Tech Talk Helping children learn to their full potential



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Vol. 4, No. 1,2015





Assistive Technology Newsletter

Tech Talk
Helping children learn to their full potential


Funding for this publication made possible with a grant from the MN Dept. of Education. The source of the funds is federal award Special Education – Programs to States, CFDA 84.027A.


Visual Strategies and Your Child


H

Using AT at Home


Visual Schedule

Words and pictures outline steps of morning routine


Task Map
Visual outlines

the steps of a

work task.
First-Then Board

Pictures guide

your child

through


non-preferred

tasks


Visual Learners:

Many children are visual learners. That means that they understand what they see better than they understand what they hear. Visual information is easier to process than auditory information because of the amount of time it remains fixed in space. Because words disappear after being spoken, children must both understand them immediately and remember them. This requirement for quick processing and memorization of spoken words can result in anxiety for many children. Pictures do not disappear as spoken words do, so children can look at them and work to comprehend the information contained in them at their own pace. For this reason, visual strategies/supports can be important tools to help children reduce stress and better understand what is expected of them.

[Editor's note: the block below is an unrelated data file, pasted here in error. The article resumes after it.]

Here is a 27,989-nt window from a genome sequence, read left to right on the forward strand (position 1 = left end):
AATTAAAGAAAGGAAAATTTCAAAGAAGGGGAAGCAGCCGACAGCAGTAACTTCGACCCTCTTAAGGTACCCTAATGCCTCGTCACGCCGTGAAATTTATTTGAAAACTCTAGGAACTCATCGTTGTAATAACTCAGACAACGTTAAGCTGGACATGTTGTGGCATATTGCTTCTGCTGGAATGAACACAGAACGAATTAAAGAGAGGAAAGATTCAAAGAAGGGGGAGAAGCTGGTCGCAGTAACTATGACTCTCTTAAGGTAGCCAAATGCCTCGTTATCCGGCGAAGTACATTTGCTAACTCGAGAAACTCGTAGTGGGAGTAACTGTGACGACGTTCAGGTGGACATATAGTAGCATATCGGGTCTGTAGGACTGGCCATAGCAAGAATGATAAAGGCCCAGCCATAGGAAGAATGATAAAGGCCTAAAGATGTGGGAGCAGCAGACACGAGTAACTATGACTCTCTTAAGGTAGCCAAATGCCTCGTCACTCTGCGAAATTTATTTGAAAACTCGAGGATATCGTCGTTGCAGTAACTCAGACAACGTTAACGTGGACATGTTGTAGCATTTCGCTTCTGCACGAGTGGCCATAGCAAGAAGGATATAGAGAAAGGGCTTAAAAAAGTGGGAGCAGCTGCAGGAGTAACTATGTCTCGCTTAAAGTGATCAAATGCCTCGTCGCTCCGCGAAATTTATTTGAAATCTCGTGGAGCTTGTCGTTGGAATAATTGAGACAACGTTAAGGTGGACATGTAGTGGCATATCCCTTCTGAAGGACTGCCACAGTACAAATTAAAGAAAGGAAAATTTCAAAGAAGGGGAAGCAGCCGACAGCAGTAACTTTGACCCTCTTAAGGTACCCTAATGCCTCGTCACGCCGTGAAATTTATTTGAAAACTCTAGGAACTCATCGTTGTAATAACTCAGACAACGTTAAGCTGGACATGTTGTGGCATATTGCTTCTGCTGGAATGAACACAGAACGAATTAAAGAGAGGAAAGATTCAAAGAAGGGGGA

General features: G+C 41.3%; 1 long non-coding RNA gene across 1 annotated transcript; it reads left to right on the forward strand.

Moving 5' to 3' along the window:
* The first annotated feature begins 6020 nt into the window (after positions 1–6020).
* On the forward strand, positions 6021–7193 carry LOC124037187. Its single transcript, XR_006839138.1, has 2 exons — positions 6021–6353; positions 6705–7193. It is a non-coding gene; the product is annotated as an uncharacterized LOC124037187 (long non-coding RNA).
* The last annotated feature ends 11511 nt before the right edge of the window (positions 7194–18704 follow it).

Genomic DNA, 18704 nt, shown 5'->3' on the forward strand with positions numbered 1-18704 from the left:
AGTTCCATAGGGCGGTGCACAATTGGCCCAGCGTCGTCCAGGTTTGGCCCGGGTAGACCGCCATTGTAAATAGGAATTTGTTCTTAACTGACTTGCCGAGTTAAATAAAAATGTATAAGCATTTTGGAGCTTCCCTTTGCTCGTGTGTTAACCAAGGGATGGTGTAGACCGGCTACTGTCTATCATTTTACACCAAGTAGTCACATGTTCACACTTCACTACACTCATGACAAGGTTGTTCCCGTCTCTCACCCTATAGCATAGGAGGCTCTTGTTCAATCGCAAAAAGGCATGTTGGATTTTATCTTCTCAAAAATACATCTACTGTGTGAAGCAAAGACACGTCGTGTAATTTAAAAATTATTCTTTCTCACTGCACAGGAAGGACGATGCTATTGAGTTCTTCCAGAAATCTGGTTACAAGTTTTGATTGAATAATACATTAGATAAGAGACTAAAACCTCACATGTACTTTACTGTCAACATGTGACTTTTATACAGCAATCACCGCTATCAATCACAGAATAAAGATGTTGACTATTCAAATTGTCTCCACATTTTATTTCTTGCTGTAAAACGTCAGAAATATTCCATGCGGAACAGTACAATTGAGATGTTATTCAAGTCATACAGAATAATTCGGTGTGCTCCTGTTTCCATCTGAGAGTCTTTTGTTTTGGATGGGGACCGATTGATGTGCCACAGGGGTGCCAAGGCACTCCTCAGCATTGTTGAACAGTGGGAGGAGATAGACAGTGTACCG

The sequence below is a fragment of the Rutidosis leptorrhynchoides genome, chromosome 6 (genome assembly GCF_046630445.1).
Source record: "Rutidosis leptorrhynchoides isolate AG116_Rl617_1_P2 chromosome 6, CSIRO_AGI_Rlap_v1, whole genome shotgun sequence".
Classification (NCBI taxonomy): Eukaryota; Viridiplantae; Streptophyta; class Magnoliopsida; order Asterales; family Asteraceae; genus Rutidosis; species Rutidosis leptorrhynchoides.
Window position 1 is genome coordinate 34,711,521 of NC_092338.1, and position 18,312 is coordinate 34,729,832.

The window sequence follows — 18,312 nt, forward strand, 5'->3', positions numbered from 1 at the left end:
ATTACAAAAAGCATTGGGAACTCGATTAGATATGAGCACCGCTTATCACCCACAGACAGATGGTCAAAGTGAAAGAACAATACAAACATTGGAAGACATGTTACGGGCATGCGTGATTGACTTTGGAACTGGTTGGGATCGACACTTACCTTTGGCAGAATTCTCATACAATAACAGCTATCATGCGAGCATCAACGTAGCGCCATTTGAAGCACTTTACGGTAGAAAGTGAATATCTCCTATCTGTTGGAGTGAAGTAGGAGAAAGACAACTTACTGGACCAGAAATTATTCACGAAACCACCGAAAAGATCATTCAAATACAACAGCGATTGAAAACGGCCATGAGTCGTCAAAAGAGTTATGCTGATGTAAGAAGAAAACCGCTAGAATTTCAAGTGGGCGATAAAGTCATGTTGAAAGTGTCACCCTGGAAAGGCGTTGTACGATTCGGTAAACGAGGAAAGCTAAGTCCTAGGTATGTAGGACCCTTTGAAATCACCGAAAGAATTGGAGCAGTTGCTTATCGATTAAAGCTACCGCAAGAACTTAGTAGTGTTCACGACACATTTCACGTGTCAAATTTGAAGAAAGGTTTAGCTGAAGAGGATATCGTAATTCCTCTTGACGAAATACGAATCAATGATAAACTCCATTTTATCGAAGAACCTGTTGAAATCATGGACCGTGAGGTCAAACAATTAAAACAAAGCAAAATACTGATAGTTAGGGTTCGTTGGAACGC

What are visual strategies/supports?
Visual strategies involve the presentation of information through colored line drawings, photos and videos as a way of better understanding task expectations. Use of visual strategies involves taking the same kinds of visual tools we all find helpful in everyday life (schedules, calendars, signs/symbols, task charts, animations and information videos) and expanding their use for specific learning objectives.